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Obama swipes at Romney as he promotes mortgage refinancing plan

February 01, 2012|By Kathleen Hennessey
  • President Obama holds up a simplified loan form as he speaks about the housing market and the overall economy at the James Lee Community Center in Falls Church, Va.
President Obama holds up a simplified loan form as he speaks about the housing… (SAUL LOEB/AFP/Getty Images )

Reporting from Washington — As the GOP primary brawl turned to Nevada, President Obama seemed to want to in on the fight.

While the Republican candidates were still heading west, fresh off the Florida primary, Obama took direct aim at GOP front-runner Mitt Romney on the issue most potent to Nevada voters – foreclosures and housing. While not uttering Romney's name, the president called him out on a remark Democrats have been itching to use against the former Massachusetts governor.

In October, Romney told the Las Vegas Review-Journal that the housing market needed to "hit the bottom" before it could recover. Obama quickly dismissed that notion.

“It is wrong for anybody to suggest that the only option for struggling, responsible homeowners is to sit and wait for the housing market to hit bottom.  I refuse to accept that, and so do the American people,” he told a crowd in northern Virginia.

To underscore the message, the White House outlined details of a new housing plan aimed at helping out struggling homeowners. The centerpiece of the plan, which faces a tough road to approval in Congress, is an expansion of the administration's refinancing efforts announced last fall for loans owned by government-owned Fannie Mae and Freddie Mac.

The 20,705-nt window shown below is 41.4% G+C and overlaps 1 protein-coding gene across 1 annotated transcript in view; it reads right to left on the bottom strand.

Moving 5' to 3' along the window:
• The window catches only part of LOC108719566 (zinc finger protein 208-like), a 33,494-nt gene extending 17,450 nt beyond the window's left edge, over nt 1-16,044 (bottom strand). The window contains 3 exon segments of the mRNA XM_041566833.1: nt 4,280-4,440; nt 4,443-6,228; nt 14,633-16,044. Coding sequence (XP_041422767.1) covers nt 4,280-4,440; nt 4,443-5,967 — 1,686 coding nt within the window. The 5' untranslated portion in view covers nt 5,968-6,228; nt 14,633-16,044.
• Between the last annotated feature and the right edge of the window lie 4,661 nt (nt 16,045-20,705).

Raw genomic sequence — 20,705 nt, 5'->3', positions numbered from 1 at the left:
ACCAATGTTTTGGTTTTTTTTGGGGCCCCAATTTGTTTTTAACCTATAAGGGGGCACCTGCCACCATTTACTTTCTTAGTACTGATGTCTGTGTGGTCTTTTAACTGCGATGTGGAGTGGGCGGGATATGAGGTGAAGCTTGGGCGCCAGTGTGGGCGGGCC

In Las Vegas, where Republicans will caucus on Saturday, more than half of homeowners owe more to the bank than their homes are worth.

The back-and-forth is yet another example of how the White House is preparing to run against Romney, even as the GOP race promises to stumble on and as Romney rival Newt Gingrich vows to continue his campaign. Many of the president’s political moves and remarks set a clear contrast with his most likely rival.

Last week, Obama called for millionaires to pay more in taxes, a minimum of 30%, highlighting Romney’s 14% tax rate. In his State of the Union speech, Obama argued that such a plan wasn’t a sign of “envy,” something Romney has suggested. On Tuesday, at an auto show in Washington, Obama touted his decision to bail out the now-recovering auto industry in 2009, a choice Romney criticized.

“The fact that GM is back to number one I think shows the kind of turnaround that’s possible when it comes to American manufacturing,” Obama said. “It’s good to remember the fact that there were some folks who were willing to let this industry die.”          

Jim Puzzanghera in the Washington bureau contributed to this report. 

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